Thursday, November 6, 2014

Pop-culture feminists I appreciate

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Linking up today with The Lady Errant and She is Fierce for their monthly F-Word link-up. This month's topic is, "feminist role models." 

I titled this post, "Pop culture feminists I appreciate"  because the women listed below aren't quite feminist role models, but they are women I appreciate for using their celebrity to make statements on sexism, feminism and misogyny.

They're in no way "perfect" feminists (as if that's even a thing), but I wanted to write about them because they're who my 5-year-old niece will be exposed to long before she learns who, say, Gloria Steinem is. (Unless I decide to start gifting her with feminist literature beginning on her 13th birthday. So I guess it's all on me.)

Beyoncé 

Let's just start with Queen Bey. Feminist scholars who are smarter than I'll ever be have discussed how damaging to feminism they believe she is, but I can't help but be appreciative that amidst so many female celebrities who distance themselves from the f-word because it doesn't jibe with the image they want to project, Beyoncé used a VMAs performance to sample Chimamanda Ngozi Adichie's statement, "We teach girls to shrink themselves, to make themselves smaller. We say to girls, ‘You can have ambition, but not too much. You should aim to be successful, but not too successful. Otherwise, you will threaten the man.'” And also to do this:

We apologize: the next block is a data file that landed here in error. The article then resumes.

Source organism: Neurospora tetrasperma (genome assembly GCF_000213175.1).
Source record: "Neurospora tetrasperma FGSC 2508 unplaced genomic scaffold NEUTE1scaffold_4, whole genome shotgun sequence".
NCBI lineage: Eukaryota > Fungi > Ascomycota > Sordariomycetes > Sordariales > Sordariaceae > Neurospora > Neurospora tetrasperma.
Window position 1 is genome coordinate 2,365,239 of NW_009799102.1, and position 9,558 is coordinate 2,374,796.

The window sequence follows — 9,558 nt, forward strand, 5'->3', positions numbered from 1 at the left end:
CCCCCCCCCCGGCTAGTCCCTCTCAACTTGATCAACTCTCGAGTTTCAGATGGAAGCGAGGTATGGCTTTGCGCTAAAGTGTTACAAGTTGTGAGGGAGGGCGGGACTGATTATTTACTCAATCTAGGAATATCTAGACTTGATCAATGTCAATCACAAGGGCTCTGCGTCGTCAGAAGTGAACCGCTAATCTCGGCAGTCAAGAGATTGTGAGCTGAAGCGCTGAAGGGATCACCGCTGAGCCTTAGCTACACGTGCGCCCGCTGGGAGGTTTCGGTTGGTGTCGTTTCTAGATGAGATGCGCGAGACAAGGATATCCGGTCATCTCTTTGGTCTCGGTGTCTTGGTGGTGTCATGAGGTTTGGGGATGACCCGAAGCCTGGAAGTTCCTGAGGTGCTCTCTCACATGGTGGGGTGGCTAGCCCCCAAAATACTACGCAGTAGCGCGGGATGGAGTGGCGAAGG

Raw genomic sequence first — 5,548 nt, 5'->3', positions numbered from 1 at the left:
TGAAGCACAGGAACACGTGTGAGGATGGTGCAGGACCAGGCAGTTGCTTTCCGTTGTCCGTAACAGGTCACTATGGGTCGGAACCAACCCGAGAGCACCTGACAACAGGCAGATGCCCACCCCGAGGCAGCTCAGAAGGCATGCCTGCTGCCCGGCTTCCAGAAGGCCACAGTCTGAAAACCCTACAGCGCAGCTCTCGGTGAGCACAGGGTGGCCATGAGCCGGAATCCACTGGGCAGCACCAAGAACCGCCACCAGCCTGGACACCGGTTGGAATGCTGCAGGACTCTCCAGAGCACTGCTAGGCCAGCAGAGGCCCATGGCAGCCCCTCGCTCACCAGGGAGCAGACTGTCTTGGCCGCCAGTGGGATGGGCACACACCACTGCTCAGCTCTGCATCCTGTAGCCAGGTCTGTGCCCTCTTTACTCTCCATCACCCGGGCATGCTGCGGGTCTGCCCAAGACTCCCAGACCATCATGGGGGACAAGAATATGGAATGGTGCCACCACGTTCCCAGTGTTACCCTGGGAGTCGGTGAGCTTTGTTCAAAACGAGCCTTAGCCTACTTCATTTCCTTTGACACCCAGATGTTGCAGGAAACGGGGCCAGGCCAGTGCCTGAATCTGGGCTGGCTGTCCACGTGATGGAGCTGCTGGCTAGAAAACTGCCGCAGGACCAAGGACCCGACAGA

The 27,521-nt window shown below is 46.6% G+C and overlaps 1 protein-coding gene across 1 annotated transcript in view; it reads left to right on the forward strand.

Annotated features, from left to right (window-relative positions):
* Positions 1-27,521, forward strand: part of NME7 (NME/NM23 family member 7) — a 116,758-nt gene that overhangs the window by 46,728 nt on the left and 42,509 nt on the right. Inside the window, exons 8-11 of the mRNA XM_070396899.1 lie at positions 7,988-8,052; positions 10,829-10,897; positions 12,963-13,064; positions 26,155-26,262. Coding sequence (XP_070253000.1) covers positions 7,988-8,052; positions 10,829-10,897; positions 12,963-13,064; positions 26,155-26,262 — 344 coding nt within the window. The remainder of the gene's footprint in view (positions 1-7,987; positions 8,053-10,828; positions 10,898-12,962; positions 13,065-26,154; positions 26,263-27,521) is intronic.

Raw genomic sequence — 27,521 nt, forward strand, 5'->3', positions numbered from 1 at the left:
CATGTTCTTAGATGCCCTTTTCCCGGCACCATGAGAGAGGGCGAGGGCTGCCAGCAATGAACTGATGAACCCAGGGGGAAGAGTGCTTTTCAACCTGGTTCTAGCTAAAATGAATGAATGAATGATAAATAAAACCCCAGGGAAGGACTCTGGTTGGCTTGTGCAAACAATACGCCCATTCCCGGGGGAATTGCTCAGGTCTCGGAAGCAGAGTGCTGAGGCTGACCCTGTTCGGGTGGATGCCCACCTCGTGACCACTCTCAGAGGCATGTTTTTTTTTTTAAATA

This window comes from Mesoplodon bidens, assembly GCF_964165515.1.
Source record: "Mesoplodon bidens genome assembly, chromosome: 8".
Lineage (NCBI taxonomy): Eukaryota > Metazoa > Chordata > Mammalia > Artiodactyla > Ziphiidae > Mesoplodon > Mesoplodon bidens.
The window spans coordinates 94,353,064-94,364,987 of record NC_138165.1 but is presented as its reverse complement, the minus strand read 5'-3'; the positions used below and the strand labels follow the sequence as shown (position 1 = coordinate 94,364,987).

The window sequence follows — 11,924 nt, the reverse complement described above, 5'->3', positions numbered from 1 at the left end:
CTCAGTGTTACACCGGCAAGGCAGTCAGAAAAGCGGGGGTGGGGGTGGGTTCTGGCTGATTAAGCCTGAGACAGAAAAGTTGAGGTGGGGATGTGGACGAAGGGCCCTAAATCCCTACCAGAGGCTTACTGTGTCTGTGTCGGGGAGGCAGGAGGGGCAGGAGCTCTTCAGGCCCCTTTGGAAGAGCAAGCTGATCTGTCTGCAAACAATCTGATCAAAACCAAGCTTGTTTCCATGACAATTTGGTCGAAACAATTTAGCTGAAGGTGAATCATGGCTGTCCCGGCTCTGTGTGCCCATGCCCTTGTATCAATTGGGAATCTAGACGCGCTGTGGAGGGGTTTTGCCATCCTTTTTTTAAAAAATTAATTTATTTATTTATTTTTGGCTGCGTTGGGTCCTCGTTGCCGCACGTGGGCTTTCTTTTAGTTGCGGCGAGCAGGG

Some would argue she's just trying to cash in. I don't care. I care that a famous woman who has the attention of millions is declaring herself a feminist and telling little girls not to shrink themselves. I know many would argue she pushes a very patriarchal ideal of beauty (and goddamnit if this topic isn't a minefield), but I'm not from the school that it's anti-feminist to want to wear make-up, adhere to beauty standards like, for instance, shaved legs, or simply to want to look pretty. While I think it's important to be aware of these standards, I don't think you have to reject them to be a 'proper' feminist.